Individuals who suffer from drug abuse feel a compulsive desire to continue using a destructive substance even though they know it is causing bodily harm. Over time, dependency on chemical substances can alter brain waves and function, making it even more difficult to discontinue use. A common symptom of these changes in the brain is the development of a sleep disorder, a condition that prevents addicts from getting healthy, restorative sleep.

    Disrupts Circadian Rhythm

    Your body has a natural biological clock that signals when it should be awake or asleep. If this internal rhythm is disrupted, you will have difficulty falling asleep or waking up at certain times of the day. Alcohol and drug abuse can cause permanent changes to brain structure, which directly affects circadian rhythm. As a result, addicts may begin to fall asleep at irregular times and for strange intervals throughout the day.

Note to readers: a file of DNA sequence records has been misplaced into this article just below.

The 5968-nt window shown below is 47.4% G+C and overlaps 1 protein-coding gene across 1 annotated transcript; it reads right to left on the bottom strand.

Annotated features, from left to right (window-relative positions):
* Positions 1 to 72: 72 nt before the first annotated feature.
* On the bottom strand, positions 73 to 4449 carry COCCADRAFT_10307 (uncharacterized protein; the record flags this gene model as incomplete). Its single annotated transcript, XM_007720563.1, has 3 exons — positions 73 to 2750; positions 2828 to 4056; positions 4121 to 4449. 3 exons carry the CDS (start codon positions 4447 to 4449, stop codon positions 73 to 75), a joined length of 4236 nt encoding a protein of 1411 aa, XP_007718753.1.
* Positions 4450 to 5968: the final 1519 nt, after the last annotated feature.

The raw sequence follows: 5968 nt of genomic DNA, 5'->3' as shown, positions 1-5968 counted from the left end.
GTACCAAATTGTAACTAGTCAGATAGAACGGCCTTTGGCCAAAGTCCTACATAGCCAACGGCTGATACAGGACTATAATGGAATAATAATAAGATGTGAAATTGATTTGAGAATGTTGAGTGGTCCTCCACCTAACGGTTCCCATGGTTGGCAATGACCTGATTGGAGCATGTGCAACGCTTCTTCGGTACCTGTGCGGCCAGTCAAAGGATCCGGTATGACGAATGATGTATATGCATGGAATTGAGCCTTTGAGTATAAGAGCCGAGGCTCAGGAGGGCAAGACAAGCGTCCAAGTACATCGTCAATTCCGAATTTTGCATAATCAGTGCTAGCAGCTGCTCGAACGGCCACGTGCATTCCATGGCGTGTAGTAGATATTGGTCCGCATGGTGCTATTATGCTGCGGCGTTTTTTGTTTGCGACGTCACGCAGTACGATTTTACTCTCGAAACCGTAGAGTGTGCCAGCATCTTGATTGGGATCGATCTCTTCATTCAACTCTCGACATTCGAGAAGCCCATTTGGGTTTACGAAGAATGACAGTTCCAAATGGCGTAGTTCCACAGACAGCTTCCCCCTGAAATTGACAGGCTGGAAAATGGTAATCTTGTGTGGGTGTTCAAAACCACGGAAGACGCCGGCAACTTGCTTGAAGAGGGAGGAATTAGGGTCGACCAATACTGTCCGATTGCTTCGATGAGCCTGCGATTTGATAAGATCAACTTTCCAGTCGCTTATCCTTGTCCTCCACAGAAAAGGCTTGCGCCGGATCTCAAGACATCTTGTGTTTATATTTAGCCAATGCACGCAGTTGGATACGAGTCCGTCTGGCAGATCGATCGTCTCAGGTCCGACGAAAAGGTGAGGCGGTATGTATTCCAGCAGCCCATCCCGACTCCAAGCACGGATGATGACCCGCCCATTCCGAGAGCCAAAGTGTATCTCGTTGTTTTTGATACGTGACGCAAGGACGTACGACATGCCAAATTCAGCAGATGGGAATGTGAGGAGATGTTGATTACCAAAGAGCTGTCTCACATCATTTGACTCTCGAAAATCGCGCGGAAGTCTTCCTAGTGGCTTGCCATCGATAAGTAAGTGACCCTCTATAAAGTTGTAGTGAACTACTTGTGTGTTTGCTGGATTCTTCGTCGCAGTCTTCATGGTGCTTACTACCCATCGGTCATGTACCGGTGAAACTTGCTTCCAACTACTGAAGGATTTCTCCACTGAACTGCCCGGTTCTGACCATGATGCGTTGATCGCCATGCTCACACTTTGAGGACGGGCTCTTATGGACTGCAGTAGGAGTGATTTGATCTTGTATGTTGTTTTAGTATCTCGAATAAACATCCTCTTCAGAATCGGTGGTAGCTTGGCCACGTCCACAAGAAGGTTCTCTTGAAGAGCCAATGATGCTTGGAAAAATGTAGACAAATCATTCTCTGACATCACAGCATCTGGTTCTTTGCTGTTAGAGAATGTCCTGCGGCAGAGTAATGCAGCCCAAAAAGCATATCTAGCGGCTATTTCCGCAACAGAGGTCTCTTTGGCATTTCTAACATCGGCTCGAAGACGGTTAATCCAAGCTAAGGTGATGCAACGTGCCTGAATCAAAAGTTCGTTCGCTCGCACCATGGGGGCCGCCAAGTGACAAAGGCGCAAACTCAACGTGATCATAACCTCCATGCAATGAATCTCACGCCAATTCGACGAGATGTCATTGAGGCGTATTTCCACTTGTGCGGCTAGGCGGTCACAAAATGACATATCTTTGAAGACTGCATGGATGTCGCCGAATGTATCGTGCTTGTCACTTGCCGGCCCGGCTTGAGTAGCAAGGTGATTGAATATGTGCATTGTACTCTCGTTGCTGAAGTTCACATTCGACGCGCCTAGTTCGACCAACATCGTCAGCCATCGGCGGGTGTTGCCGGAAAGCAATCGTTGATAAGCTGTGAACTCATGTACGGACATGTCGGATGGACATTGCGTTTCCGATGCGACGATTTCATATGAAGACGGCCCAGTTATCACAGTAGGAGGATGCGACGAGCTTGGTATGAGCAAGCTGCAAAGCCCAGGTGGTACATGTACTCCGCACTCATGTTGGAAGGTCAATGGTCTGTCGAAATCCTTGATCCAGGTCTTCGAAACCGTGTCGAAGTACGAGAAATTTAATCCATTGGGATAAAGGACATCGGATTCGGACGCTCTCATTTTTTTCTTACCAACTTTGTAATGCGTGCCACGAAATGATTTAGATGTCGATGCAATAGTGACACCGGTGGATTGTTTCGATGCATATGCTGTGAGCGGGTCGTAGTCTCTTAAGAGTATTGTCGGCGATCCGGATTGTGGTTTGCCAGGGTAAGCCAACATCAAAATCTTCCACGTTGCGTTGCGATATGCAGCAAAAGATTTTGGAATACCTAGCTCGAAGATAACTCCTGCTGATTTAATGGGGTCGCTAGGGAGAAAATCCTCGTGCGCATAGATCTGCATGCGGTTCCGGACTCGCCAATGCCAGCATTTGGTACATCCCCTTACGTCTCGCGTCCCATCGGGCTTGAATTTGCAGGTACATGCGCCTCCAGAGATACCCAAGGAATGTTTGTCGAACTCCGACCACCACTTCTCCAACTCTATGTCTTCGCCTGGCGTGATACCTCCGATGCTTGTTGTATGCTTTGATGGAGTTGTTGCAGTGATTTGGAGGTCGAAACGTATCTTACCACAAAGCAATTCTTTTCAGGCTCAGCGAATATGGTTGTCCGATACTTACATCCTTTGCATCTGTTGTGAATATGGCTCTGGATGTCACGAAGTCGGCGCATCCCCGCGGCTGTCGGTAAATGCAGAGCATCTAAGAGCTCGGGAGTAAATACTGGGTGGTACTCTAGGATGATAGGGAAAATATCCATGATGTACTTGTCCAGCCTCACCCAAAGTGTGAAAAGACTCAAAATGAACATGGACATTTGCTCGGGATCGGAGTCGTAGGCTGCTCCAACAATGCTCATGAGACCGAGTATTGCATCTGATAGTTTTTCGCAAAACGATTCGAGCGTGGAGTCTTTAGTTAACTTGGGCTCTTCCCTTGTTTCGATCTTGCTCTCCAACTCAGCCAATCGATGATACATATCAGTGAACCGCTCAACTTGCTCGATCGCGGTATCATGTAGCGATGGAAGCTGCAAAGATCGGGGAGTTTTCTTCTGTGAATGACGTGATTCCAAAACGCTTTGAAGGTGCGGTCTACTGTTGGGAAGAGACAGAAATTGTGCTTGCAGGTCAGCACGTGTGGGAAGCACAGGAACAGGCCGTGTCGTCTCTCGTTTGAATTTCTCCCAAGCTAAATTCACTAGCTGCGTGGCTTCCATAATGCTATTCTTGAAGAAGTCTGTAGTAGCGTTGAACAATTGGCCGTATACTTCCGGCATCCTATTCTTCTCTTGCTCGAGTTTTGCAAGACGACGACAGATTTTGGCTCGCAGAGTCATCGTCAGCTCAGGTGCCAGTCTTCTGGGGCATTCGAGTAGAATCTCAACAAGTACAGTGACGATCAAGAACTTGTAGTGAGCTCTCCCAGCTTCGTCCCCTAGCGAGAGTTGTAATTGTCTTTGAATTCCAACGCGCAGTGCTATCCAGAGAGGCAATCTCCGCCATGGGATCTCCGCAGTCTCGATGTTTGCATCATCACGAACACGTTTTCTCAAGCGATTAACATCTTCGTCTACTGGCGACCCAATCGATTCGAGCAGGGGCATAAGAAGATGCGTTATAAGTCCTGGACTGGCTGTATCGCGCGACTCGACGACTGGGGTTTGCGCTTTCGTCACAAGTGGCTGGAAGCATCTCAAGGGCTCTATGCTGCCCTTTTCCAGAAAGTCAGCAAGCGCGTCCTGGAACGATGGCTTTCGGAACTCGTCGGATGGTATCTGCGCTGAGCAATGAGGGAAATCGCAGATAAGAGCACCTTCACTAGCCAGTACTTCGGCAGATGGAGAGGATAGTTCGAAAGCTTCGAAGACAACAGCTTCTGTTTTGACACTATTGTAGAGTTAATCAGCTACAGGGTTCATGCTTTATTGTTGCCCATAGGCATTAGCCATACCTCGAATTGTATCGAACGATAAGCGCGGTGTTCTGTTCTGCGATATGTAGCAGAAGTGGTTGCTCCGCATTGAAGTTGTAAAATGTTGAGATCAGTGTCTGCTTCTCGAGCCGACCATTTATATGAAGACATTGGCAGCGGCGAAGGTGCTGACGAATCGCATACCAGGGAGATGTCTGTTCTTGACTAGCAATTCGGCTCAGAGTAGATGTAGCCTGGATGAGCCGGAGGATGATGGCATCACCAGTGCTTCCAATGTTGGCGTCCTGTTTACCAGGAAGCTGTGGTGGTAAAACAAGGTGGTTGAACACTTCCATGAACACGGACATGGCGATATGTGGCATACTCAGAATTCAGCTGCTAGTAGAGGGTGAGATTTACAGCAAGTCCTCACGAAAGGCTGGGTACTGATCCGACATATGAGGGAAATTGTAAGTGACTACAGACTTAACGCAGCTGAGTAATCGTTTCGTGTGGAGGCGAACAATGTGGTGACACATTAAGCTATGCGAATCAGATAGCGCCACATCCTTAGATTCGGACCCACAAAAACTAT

Decreases Quality of Sleep

    Drugs that are depressants, such as alcohol, can actually make it easier to fall asleep initially. However, this substance dramatically alters the quality of sleep during the second half of the night. Excessive alcohol consumption can make it difficult for the body to enter into REM sleep, which is needed to heal and repair the body.

    Leads to Sleep Apnea

    Depressants are also commonly associated with sleep apnea, a disorder in which individuals suddenly stop breathing throughout the night. In order for the body to catch its breath, an individual will suddenly wake up in the middle of the night before falling right back to sleep. The frequent interruptions can make it impossible for an addict to achieve REM sleep.

    The New Lease on Life program offered by The Hills Treatment Center in Los Angeles is specifically designed to help adults who suffer from chronic pain and sleep disorders as a result of addiction. We help our patients address these issues spiritually, mentally, and physically. To learn more, call us at (323) 476-1380.